Gatti: Can he rebound yet again?

By Ramon Rodriguez


Gatti: Can he rebound yet again?

In sixteen years as a professional boxer, Arturo Gatti has demonstrated the art of resiliency. It’s an art all men boast of possessing, whether its true or not. But Gatti definitely has it -- that’s what makes someone like Gatti so endearing.

Gatti (40-8, 31 KOs) has seemingly accomplished everything in his lengthy career. He’s a two-division champion. He has the honor of being the active boxer that’s participated in the most Fights of the Year. He remains one of the few fighters that can sell-out arenas in a matter of hours, and one of the very few who are American.

But in the forty-eight fights of his career, Gatti has taxed his body and psyche with relentless fury. He has been knocked down numerous times throughout his career. He has had his face swollen and cut beyond recognition on more than one occasion. He has fractured his hands more times than anyone can keep count. He’s been dismissed as shot by fans and insiders perhaps more than any other fighter of this generation.

Yet, somehow, we can’t get enough of Arturo “Thunder” Gatti, even after we’ve butchered his name and reputation in articles and message boards. He's coming back for more, facing Alfonso Gomez in Atlantic City on July 14, 2007

In 1998, after losing to Angel Manfredy and Ivan Robinson twice, Gatti seemed no more than the proverbial afterthought. He was washed up some said. So what did Gatti do next? He won a string of fights impressively.

Then came a dissatisfying loss to Oscar de la Hoya in 2001, in which Gatti was simply overwhelmed by a bigger opponent. Even then, many questioned his dedication and once again he was considered washed up. So Gatti responded in kind by delivering a huge knockout win over ex-titlist Terronn Millett and then three riveting performances against Mickey Ward. He also went on to hand Leonard Dorin his first loss, while retiring Jesse James Leija.

But in 2005, Gatti was viciously beaten by Floyd Mayweather Jr. Months later, he would move up to welterweight and notch a win over Thomas Damgaard, but ultimately lose to Carlos Baldomir. How’s that for drama?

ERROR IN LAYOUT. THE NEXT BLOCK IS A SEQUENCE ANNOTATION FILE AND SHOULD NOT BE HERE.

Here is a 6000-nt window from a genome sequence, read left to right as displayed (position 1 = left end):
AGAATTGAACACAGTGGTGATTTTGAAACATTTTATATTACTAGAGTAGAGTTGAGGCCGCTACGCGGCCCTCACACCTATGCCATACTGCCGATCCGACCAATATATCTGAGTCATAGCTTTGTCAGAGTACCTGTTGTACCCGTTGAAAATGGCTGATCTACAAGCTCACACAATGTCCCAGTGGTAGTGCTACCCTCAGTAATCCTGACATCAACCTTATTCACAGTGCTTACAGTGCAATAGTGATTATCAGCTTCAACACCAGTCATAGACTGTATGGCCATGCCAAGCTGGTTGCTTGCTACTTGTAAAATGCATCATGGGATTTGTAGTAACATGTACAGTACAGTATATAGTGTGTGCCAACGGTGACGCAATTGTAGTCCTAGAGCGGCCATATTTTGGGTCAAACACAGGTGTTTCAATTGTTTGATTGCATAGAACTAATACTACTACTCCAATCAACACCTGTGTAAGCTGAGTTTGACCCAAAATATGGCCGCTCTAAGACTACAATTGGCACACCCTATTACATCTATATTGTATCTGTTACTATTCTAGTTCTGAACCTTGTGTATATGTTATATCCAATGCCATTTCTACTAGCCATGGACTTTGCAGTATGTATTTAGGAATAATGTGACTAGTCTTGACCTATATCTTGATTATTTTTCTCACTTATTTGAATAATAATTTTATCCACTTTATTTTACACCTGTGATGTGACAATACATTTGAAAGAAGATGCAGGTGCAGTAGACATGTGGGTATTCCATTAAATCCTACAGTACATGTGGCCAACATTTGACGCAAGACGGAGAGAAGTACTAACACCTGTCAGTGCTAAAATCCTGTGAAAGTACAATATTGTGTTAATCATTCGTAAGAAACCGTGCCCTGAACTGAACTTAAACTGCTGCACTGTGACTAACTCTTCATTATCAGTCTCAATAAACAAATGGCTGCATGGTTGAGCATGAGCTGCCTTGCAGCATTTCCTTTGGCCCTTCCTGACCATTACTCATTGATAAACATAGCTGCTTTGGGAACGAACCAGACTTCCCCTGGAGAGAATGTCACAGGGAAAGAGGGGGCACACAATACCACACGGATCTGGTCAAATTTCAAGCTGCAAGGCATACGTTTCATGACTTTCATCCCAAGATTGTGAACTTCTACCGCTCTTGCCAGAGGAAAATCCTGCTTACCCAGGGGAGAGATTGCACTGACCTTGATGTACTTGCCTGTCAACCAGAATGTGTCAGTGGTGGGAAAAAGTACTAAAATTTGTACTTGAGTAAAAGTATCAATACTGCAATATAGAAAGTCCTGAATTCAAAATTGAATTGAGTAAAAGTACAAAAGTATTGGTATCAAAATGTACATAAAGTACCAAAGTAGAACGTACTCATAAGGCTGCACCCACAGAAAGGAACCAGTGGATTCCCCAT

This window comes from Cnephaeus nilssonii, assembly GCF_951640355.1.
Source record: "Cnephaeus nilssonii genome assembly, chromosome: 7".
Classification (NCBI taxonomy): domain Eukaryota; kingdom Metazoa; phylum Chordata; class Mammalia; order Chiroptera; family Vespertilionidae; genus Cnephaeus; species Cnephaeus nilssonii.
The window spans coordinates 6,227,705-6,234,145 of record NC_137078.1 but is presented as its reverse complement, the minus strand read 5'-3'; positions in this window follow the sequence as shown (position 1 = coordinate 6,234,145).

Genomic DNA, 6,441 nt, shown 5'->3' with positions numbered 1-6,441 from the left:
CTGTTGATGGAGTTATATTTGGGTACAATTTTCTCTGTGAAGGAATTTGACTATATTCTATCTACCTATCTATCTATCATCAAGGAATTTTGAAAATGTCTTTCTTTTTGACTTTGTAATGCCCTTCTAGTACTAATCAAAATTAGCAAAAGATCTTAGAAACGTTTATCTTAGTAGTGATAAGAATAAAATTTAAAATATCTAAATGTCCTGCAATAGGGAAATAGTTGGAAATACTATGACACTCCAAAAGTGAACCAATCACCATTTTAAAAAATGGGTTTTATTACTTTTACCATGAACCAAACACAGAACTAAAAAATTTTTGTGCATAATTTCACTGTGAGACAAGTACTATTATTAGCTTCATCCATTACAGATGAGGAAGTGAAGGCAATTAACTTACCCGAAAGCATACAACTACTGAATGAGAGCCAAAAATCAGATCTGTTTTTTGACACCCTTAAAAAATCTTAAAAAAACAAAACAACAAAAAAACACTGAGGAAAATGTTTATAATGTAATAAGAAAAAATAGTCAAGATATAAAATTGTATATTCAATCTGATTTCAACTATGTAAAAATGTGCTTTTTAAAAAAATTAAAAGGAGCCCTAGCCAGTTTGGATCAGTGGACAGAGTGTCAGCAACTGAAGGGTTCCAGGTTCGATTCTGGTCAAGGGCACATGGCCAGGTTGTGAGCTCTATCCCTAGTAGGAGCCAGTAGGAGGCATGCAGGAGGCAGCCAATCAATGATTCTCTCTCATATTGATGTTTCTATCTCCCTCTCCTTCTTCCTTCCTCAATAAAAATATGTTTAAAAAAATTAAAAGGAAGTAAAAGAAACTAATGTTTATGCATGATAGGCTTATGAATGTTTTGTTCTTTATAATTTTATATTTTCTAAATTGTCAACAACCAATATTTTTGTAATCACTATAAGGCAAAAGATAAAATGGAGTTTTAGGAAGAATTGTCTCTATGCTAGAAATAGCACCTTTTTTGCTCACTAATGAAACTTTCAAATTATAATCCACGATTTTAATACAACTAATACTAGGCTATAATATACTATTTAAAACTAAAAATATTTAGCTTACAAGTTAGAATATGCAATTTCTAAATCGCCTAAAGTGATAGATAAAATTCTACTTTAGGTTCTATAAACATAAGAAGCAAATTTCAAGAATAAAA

These up and downs are what Gatti has come to embody as a professional prize-fighter. Over the years, his career has continuously tread the fine line between triumph and disappointment, just like many of his bouts have juggled carnage, resiliency, valor, a touch of lunacy, and pure enchantment.

Which is why Gatti is still fighting at age thirty-five, even after his latest setback: the one-sided loss to Baldomir almost a year ago.

“I have nothing to prove to nobody but myself,” Gatti says. “I know I have a lot more left. It’s tough to walk away from something I love so much and know I can still do it at the level of competition I’m at right now.”

Insiders assumed Gatti would hang up the gloves after being dispatched handily by Baldomir, which is why there were more than a few who scratched their heads when it was announced Gatti would be returning to the ring. Still a welterweight.

Against name fighters in the welterweight division, Gatti has not yet made an impact the way he did in his days as a lightweight and jr. welterweight. Which is why many are unconvinced that after a year layoff, Gatti will be primed to face Alfonso Gomez on July 14 in Atlantic City. Baldomir’s victory over Gatti was that imposing.

Still, Gatti points to all the times he’s rebounded from tremendous setbacks to achieve the unexpected as proof that he’s still got it. Against Baldomir, he maintains, he just wasn’t feeling like himself. In his mind, that’s the only reason he lost the way he did.

“My last fight—I was down on myself very much. I knew inside my heart before walking into the ring I would have a horrible night but I had to go through with it,” Gatti says. “I think I burned myself out.”